Nutrition and Poverty

Nutrition and Poverty

Nutrition and Poverty

Nutrition and Poverty

Synopsis

This work addresses issues arising from the definition and measurement of poverty in terms of nutritional status. A range of issues are covered, focusing on the differing views and perceptions of the related questions of assessing poverty and nutritional status. Possible definitions of a reference standard are discussed as well as energy deprivation, anthropometric measurement, and gender bias.

Excerpt

In this chapter it is the measurement of undernutrition in population groups rather than individuals that is under consideration. It is important to make this distinction at the very outset, because yardsticks and procedures that may be adequate for evaluation of the nutritional status of whole communities may not be suitable for the assessment of the nutritional status of a given individual. Individual genetic variations with respect to requirements of nutrients and response to their deprivations could get largely neutralized when large population groups in nearly similar socioeconomic and environmental status are considered.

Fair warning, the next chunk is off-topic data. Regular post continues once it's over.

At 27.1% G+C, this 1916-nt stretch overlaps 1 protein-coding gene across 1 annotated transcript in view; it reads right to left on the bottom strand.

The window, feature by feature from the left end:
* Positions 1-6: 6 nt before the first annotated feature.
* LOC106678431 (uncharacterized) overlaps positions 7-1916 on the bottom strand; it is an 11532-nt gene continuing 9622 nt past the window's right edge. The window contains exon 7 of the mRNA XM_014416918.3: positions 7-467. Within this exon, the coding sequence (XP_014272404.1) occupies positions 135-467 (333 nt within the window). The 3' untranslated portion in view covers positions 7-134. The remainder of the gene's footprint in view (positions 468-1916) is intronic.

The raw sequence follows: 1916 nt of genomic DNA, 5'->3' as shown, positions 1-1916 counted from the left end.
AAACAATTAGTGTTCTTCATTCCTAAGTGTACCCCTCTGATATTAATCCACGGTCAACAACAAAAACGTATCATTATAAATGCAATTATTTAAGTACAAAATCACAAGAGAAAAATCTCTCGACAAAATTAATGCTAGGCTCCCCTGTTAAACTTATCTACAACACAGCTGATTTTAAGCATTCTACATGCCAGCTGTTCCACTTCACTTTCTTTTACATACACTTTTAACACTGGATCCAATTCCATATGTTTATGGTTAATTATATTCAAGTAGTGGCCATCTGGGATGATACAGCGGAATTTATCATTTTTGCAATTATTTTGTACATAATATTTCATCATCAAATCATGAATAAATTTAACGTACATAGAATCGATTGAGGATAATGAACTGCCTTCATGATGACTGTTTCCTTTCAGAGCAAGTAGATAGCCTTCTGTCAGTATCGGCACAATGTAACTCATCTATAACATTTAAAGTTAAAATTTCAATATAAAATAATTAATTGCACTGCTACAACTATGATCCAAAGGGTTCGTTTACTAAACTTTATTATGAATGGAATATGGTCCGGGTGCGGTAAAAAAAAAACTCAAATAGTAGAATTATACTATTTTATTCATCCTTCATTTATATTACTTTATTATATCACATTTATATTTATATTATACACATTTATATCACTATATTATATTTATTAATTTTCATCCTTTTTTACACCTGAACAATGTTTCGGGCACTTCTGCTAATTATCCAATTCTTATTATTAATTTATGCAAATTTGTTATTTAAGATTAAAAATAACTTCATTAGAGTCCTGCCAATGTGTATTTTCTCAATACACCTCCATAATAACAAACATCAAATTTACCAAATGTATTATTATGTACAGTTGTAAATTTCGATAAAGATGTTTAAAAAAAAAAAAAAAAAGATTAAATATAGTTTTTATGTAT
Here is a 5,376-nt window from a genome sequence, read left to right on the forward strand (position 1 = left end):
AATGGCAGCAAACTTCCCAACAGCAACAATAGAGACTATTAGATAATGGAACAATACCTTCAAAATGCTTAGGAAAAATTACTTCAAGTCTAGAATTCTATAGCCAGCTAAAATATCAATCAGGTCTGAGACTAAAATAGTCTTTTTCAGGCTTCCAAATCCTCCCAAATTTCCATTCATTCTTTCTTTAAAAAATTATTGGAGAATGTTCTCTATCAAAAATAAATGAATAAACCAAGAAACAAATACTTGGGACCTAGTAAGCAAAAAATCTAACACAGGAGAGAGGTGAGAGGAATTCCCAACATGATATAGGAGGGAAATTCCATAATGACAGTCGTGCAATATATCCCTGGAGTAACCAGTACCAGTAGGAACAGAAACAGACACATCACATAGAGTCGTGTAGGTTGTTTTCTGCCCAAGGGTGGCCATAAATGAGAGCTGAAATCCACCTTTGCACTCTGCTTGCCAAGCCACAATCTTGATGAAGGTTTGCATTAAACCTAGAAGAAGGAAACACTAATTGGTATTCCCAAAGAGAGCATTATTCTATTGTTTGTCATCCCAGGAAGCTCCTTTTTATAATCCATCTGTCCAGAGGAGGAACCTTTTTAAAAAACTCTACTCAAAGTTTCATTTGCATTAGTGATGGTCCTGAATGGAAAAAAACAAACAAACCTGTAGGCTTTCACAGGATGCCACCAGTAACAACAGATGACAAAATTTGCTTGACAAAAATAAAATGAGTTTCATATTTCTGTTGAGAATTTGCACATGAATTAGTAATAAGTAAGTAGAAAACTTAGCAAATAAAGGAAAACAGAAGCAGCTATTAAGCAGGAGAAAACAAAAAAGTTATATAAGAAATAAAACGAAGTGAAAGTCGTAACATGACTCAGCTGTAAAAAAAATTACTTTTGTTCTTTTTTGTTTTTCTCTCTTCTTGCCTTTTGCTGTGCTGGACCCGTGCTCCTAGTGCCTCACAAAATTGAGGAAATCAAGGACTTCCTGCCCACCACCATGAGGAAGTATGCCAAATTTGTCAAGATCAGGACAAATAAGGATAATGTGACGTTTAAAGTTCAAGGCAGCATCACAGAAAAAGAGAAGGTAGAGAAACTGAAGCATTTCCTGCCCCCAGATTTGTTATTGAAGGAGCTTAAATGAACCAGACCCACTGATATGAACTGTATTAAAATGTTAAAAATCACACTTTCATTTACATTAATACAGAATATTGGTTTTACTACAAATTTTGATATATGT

Economists and planners, understandably, look for tidy methods of quantifying undernutrition in population groups. Biologists, however, would readily recognize the inherent limitations and pitfalls of exercises that seek to 'measure' undernutrition with mathematical precision. These limitations stem from the very nature of the undernutrition process--the multiplicity of interacting, often mutually reinforcing, factors involved in its causation; its evolution, often so insidious that it is hard to decide where normalcy has ended and subnormality (or abnormality) has set in; and its multiple clinical dimensions. It is not the purpose of this paper to discuss these limitations in detail, but a broad appreciation of them is essential for any meaningful discussion of the problem of measuring undernutrition.

The paper is organized as follows. Section 2.2 describes the biological processes involved in the genesis and development of undernutrition. Section 2.3 reviews the conceptual issues involved in the two major approaches to the measurement of undernutrition. These issues have been the subject of intense controversy in recent times, leading to sharply contrasting views on how undernutrition should be measured. These controversies are reviewed briefly, and my own views on the subject are presented. Section 2.4 is concerned with some of the practical problems of measuring undernutrition, bearing in mind the limitations of data on the one hand and the multi-faceted nature of undernutrition on the other. Here I argue that the measurement of undernutrition in large populations . . .

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